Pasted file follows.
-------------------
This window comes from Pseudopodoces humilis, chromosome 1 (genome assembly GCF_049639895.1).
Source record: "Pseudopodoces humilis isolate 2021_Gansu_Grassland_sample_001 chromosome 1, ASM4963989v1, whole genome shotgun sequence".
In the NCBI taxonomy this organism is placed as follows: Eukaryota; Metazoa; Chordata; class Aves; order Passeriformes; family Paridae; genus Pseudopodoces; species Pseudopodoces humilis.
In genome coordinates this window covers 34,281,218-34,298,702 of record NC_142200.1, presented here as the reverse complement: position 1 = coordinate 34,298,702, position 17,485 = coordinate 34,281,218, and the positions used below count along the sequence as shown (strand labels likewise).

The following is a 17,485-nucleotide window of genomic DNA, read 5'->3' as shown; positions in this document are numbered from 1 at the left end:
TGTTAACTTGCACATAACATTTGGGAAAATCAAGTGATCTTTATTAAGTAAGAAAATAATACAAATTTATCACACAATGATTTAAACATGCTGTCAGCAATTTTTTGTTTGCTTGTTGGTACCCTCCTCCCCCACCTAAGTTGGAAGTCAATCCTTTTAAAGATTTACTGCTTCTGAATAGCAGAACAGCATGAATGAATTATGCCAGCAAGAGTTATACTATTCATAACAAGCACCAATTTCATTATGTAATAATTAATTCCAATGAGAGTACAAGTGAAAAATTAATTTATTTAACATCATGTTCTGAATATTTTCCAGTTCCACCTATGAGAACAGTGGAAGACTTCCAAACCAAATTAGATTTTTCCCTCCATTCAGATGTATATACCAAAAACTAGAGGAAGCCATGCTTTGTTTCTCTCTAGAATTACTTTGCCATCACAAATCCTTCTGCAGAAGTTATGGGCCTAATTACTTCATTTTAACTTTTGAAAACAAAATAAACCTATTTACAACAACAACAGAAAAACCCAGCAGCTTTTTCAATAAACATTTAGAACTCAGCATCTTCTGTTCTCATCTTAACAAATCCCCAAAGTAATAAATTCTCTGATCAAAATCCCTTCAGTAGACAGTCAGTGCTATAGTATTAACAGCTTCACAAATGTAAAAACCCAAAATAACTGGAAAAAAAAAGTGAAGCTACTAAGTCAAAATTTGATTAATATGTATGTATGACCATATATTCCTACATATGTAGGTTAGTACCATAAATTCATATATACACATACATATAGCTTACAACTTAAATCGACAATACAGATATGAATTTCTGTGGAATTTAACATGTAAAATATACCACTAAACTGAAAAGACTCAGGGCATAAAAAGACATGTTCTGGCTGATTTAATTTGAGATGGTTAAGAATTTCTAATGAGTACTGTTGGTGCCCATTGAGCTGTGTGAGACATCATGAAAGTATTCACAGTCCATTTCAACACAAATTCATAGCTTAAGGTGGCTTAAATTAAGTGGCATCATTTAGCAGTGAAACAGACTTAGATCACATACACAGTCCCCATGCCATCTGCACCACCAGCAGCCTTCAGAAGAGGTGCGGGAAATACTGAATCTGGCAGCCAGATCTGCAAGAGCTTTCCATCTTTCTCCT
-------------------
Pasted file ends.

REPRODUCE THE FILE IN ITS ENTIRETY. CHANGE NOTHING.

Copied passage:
This window comes from Pseudopodoces humilis, chromosome 1 (genome assembly GCF_049639895.1).
Source record: "Pseudopodoces humilis isolate 2021_Gansu_Grassland_sample_001 chromosome 1, ASM4963989v1, whole genome shotgun sequence".
In the NCBI taxonomy this organism is placed as follows: Eukaryota; Metazoa; Chordata; class Aves; order Passeriformes; family Paridae; genus Pseudopodoces; species Pseudopodoces humilis.
In genome coordinates this window covers 34,281,218-34,298,702 of record NC_142200.1, presented here as the reverse complement: position 1 = coordinate 34,298,702, position 17,485 = coordinate 34,281,218, and the positions used below count along the sequence as shown (strand labels likewise).

The following is a 17,485-nucleotide window of genomic DNA, read 5'->3' as shown; positions in this document are numbered from 1 at the left end:
TGTTAACTTGCACATAACATTTGGGAAAATCAAGTGATCTTTATTAAGTAAGAAAATAATACAAATTTATCACACAATGATTTAAACATGCTGTCAGCAATTTTTTGTTTGCTTGTTGGTACCCTCCTCCCCCACCTAAGTTGGAAGTCAATCCTTTTAAAGATTTACTGCTTCTGAATAGCAGAACAGCATGAATGAATTATGCCAGCAAGAGTTATACTATTCATAACAAGCACCAATTTCATTATGTAATAATTAATTCCAATGAGAGTACAAGTGAAAAATTAATTTATTTAACATCATGTTCTGAATATTTTCCAGTTCCACCTATGAGAACAGTGGAAGACTTCCAAACCAAATTAGATTTTTCCCTCCATTCAGATGTATATACCAAAAACTAGAGGAAGCCATGCTTTGTTTCTCTCTAGAATTACTTTGCCATCACAAATCCTTCTGCAGAAGTTATGGGCCTAATTACTTCATTTTAACTTTTGAAAACAAAATAAACCTATTTACAACAACAACAGAAAAACCCAGCAGCTTTTTCAATAAACATTTAGAACTCAGCATCTTCTGTTCTCATCTTAACAAATCCCCAAAGTAATAAATTCTCTGATCAAAATCCCTTCAGTAGACAGTCAGTGCTATAGTATTAACAGCTTCACAAATGTAAAAACCCAAAATAACTGGAAAAAAAAAGTGAAGCTACTAAGTCAAAATTTGATTAATATGTATGTATGACCATATATTCCTACATATGTAGGTTAGTACCATAAATTCATATATACACATACATATAGCTTACAACTTAAATCGACAATACAGATATGAATTTCTGTGGAATTTAACATGTAAAATATACCACTAAACTGAAAAGACTCAGGGCATAAAAAGACATGTTCTGGCTGATTTAATTTGAGATGGTTAAGAATTTCTAATGAGTACTGTTGGTGCCCATTGAGCTGTGTGAGACATCATGAAAGTATTCACAGTCCATTTCAACACAAATTCATAGCTTAAGGTGGCTTAAATTAAGTGGCATCATTTAGCAGTGAAACAGACTTAGATCACATACACAGTCCCCATGCCATCTGCACCACCAGCAGCCTTCAGAAGAGGTGCGGGAAATACTGAATCTGGCAGCCAGATCTGCAAGAGCTTTCCATCTTTCTCCT